Vol. 44 (6): 1139-1146, November – December, 2018
Matheus Neves Ribeiro da Silva 1, 2, Aline Mendes 1, João Roberto Maciel Martins 2, Marcos Tobias Machado 2, Maria Aparecida da Silva Pinhal 1
1 Departamento de Bioquímica, Universidade Federal de São Paulo (UNIFESP), São Paulo, SP, Brasil; 2 Departmento de Urologia Faculdade de Medicina do ABC, Santo André, SP, Brasil
Purpose: The present study evaluates chondroitin sulfate (CS) and heparan sulfate (HS) in the urine and hyaluronic acid (HA) in the plasma of patients with prostate cancer before and after treatment compared to a control group.
Materials and Methods: Plasma samples were used for HA dosage and urine for quantification of CS and HS from forty-four cancer patients and fourteen controls. Clinical, laboratory and radiological information were correlated with glycosaminoglycan
quantification by statistical analysis.
Results: Serum HA was significantly increased in cancer patients (39.68 ± 30.00 ng/ mL) compared to control group (15.04 ± 7.11 ng/mL; p=0.004) and was further increased in high-risk prostate cancer patients when compared to lower risk patients (p = 0.0214). Also, surgically treated individuals had a significant decrease in seric levels of heparan sulfate after surgical treatment, 31.05 ± 21.01 μg/mL (before surgery) and 23.14 ± 11.1 μg/mL (after surgery; p=0.029). There was no difference in the urinary CS and HS between prostate cancer patients and control group. Urinary CS in cancer patients was 27.32 ± 25.99 μg/mg creatinine while in the men unaffected by cancer it was 31.37 ± 28.37 μg/mg creatinine (p=0.4768). Urinary HS was 39.58 ± 32.81 μg/ mg creatinine and 35.29 ± 28.11 μg/mg creatinine, respectively, in cancer patients and control group (p=0.6252).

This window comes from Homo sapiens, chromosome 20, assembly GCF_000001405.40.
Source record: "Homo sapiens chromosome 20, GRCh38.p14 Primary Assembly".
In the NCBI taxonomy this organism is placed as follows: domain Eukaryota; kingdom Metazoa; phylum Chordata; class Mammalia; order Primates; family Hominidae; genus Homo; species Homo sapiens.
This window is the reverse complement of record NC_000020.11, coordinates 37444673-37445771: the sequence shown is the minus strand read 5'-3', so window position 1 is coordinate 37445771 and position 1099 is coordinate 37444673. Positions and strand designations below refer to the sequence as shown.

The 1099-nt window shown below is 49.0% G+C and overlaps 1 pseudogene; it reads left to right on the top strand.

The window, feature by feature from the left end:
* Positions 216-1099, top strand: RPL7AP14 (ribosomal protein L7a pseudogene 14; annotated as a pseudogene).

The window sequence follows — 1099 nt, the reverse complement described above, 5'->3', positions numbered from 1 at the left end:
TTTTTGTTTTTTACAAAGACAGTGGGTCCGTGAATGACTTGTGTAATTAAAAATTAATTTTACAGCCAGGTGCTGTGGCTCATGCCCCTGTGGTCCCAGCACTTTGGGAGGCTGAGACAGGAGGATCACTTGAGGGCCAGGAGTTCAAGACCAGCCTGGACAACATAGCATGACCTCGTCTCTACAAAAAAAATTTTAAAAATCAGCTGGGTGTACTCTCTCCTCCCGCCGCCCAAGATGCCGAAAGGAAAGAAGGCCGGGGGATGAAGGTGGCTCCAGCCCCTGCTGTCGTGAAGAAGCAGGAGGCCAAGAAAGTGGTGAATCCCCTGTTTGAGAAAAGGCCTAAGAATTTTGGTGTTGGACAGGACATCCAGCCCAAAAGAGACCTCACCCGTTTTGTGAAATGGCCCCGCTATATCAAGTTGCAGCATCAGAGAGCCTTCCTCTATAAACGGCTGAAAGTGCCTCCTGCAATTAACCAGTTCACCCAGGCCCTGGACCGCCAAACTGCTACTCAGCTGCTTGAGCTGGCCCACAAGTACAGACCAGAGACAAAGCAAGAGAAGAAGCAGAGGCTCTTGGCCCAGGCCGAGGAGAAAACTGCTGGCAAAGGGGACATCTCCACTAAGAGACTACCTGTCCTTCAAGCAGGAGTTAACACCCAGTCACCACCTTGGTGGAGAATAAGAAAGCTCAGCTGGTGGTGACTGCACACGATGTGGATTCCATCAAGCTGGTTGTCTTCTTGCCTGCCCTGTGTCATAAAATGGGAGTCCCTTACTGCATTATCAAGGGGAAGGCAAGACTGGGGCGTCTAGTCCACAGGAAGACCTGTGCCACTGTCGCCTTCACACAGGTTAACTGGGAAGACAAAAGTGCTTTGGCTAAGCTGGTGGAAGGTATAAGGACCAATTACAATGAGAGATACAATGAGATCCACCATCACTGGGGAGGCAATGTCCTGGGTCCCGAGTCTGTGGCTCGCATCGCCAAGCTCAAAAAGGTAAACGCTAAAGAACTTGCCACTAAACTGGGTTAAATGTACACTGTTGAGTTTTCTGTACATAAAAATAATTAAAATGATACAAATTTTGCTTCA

Conclusions: Serum HA may be a useful biomarker for the diagnosis and prognosis of prostate cancer. However, urinary CS and HS did not altered in the present evaluation.
Further studies are necessary to confirm these preliminary findings.
Keywords: Biomarkers; Glycosaminoglycans; Prostatic Neoplasms